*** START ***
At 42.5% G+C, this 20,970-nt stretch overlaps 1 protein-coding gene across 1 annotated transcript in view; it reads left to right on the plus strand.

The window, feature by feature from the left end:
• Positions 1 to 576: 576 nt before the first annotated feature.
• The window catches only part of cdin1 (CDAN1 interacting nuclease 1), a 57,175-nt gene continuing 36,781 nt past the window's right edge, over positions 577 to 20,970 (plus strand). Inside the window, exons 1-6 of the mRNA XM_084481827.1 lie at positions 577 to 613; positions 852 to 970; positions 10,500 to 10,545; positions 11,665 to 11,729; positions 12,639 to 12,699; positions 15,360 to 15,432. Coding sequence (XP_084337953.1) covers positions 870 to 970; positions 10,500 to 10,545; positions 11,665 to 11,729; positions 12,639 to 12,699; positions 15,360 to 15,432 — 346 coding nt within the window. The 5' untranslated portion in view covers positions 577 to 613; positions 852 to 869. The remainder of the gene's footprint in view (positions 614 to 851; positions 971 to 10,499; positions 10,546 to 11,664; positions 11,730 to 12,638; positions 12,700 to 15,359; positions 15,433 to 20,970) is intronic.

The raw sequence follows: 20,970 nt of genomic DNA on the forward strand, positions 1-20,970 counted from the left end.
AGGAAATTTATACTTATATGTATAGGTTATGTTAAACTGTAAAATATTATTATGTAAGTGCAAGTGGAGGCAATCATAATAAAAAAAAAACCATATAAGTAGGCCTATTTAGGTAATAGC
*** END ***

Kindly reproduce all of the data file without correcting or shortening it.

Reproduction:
At 42.5% G+C, this 20,970-nt stretch overlaps 1 protein-coding gene across 1 annotated transcript in view; it reads left to right on the plus strand.

The window, feature by feature from the left end:
• Positions 1 to 576: 576 nt before the first annotated feature.
• The window catches only part of cdin1 (CDAN1 interacting nuclease 1), a 57,175-nt gene continuing 36,781 nt past the window's right edge, over positions 577 to 20,970 (plus strand). Inside the window, exons 1-6 of the mRNA XM_084481827.1 lie at positions 577 to 613; positions 852 to 970; positions 10,500 to 10,545; positions 11,665 to 11,729; positions 12,639 to 12,699; positions 15,360 to 15,432. Coding sequence (XP_084337953.1) covers positions 870 to 970; positions 10,500 to 10,545; positions 11,665 to 11,729; positions 12,639 to 12,699; positions 15,360 to 15,432 — 346 coding nt within the window. The 5' untranslated portion in view covers positions 577 to 613; positions 852 to 869. The remainder of the gene's footprint in view (positions 614 to 851; positions 971 to 10,499; positions 10,546 to 11,664; positions 11,730 to 12,638; positions 12,700 to 15,359; positions 15,433 to 20,970) is intronic.

The raw sequence follows: 20,970 nt of genomic DNA on the forward strand, positions 1-20,970 counted from the left end.
AGGAAATTTATACTTATATGTATAGGTTATGTTAAACTGTAAAATATTATTATGTAAGTGCAAGTGGAGGCAATCATAATAAAAAAAAAACCATATAAGTAGGCCTATTTAGGTAATAGC